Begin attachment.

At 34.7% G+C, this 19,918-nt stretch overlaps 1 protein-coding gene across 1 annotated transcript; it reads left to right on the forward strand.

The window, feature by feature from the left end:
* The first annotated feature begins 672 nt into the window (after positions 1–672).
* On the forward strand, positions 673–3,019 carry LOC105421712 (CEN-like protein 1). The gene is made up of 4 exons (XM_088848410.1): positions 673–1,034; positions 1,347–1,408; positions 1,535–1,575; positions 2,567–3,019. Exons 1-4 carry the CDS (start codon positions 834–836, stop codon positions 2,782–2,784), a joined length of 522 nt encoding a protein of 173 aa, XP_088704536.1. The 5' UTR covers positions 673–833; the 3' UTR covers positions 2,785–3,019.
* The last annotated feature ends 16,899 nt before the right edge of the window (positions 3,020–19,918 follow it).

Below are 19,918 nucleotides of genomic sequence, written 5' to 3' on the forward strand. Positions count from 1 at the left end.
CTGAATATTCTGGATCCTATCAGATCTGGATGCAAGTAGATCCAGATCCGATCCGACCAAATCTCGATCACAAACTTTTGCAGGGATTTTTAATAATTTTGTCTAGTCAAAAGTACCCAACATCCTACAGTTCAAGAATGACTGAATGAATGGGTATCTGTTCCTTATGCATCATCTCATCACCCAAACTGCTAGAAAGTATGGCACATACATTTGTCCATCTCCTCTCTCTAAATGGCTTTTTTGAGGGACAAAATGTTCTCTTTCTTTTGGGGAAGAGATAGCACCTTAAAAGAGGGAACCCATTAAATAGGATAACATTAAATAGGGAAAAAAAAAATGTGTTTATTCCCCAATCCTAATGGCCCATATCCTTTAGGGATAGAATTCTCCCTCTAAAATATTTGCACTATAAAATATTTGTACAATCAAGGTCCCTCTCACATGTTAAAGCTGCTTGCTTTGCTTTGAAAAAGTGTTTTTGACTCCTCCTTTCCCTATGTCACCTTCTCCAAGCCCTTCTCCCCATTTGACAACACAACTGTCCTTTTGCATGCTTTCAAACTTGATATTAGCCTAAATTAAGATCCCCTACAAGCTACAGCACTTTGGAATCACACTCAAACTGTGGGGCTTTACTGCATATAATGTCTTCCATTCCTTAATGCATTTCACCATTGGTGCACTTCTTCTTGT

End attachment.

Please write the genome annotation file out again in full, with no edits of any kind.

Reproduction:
At 34.7% G+C, this 19,918-nt stretch overlaps 1 protein-coding gene across 1 annotated transcript; it reads left to right on the forward strand.

The window, feature by feature from the left end:
* The first annotated feature begins 672 nt into the window (after positions 1–672).
* On the forward strand, positions 673–3,019 carry LOC105421712 (CEN-like protein 1). The gene is made up of 4 exons (XM_088848410.1): positions 673–1,034; positions 1,347–1,408; positions 1,535–1,575; positions 2,567–3,019. Exons 1-4 carry the CDS (start codon positions 834–836, stop codon positions 2,782–2,784), a joined length of 522 nt encoding a protein of 173 aa, XP_088704536.1. The 5' UTR covers positions 673–833; the 3' UTR covers positions 2,785–3,019.
* The last annotated feature ends 16,899 nt before the right edge of the window (positions 3,020–19,918 follow it).

Below are 19,918 nucleotides of genomic sequence, written 5' to 3' on the forward strand. Positions count from 1 at the left end.
CTGAATATTCTGGATCCTATCAGATCTGGATGCAAGTAGATCCAGATCCGATCCGACCAAATCTCGATCACAAACTTTTGCAGGGATTTTTAATAATTTTGTCTAGTCAAAAGTACCCAACATCCTACAGTTCAAGAATGACTGAATGAATGGGTATCTGTTCCTTATGCATCATCTCATCACCCAAACTGCTAGAAAGTATGGCACATACATTTGTCCATCTCCTCTCTCTAAATGGCTTTTTTGAGGGACAAAATGTTCTCTTTCTTTTGGGGAAGAGATAGCACCTTAAAAGAGGGAACCCATTAAATAGGATAACATTAAATAGGGAAAAAAAAAATGTGTTTATTCCCCAATCCTAATGGCCCATATCCTTTAGGGATAGAATTCTCCCTCTAAAATATTTGCACTATAAAATATTTGTACAATCAAGGTCCCTCTCACATGTTAAAGCTGCTTGCTTTGCTTTGAAAAAGTGTTTTTGACTCCTCCTTTCCCTATGTCACCTTCTCCAAGCCCTTCTCCCCATTTGACAACACAACTGTCCTTTTGCATGCTTTCAAACTTGATATTAGCCTAAATTAAGATCCCCTACAAGCTACAGCACTTTGGAATCACACTCAAACTGTGGGGCTTTACTGCATATAATGTCTTCCATTCCTTAATGCATTTCACCATTGGTGCACTTCTTCTTGT